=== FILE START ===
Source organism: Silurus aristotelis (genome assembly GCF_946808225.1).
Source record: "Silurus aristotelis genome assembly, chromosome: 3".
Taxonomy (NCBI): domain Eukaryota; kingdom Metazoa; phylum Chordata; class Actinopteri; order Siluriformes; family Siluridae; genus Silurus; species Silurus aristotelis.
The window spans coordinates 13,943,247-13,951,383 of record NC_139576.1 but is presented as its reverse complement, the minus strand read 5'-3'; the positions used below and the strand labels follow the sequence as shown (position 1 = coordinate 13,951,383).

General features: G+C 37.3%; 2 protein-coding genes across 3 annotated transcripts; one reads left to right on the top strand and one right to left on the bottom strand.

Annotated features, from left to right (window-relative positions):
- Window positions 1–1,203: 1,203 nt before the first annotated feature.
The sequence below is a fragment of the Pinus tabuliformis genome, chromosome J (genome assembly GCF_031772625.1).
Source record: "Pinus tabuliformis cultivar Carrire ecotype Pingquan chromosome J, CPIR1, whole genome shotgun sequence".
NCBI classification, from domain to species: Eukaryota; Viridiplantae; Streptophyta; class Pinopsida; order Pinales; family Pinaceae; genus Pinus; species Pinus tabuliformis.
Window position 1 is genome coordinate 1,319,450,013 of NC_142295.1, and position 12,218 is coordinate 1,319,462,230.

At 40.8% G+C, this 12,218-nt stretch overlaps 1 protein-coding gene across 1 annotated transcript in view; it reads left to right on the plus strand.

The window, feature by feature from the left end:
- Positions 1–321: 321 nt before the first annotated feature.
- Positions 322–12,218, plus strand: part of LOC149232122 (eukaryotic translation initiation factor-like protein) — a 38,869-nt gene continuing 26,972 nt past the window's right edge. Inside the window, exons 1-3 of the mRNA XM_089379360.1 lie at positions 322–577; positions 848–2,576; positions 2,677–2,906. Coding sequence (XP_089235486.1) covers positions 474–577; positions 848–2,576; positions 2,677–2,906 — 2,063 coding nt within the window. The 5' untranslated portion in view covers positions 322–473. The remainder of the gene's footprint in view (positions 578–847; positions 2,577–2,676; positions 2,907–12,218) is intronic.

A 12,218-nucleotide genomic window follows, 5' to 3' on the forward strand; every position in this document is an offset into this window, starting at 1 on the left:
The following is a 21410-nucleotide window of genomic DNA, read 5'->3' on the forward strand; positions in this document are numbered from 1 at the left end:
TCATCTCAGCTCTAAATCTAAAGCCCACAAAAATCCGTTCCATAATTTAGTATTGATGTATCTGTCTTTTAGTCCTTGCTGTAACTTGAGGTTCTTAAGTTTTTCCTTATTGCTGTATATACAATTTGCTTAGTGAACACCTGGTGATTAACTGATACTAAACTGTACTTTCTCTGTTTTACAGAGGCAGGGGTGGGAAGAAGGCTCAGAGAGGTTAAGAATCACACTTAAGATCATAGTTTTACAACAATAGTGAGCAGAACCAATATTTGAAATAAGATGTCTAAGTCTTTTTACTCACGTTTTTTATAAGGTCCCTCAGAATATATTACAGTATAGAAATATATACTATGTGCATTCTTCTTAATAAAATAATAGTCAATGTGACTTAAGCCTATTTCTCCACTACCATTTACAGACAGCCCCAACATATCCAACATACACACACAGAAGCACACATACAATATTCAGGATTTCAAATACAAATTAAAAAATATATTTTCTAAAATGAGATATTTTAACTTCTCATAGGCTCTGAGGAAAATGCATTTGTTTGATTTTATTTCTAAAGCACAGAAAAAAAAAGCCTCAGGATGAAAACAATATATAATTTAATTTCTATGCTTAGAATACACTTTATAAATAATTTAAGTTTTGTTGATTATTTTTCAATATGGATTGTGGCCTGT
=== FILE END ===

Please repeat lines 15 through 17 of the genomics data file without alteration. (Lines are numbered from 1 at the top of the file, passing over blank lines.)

- Positions 322–12,218, plus strand: part of LOC149232122 (eukaryotic translation initiation factor-like protein) — a 38,869-nt gene continuing 26,972 nt past the window's right edge. Inside the window, exons 1-3 of the mRNA XM_089379360.1 lie at positions 322–577; positions 848–2,576; positions 2,677–2,906. Coding sequence (XP_089235486.1) covers positions 474–577; positions 848–2,576; positions 2,677–2,906 — 2,063 coding nt within the window. The 5' untranslated portion in view covers positions 322–473. The remainder of the gene's footprint in view (positions 578–847; positions 2,577–2,676; positions 2,907–12,218) is intronic.

A 12,218-nucleotide genomic window follows, 5' to 3' on the forward strand; every position in this document is an offset into this window, starting at 1 on the left:
The following is a 21410-nucleotide window of genomic DNA, read 5'->3' on the forward strand; positions in this document are numbered from 1 at the left end: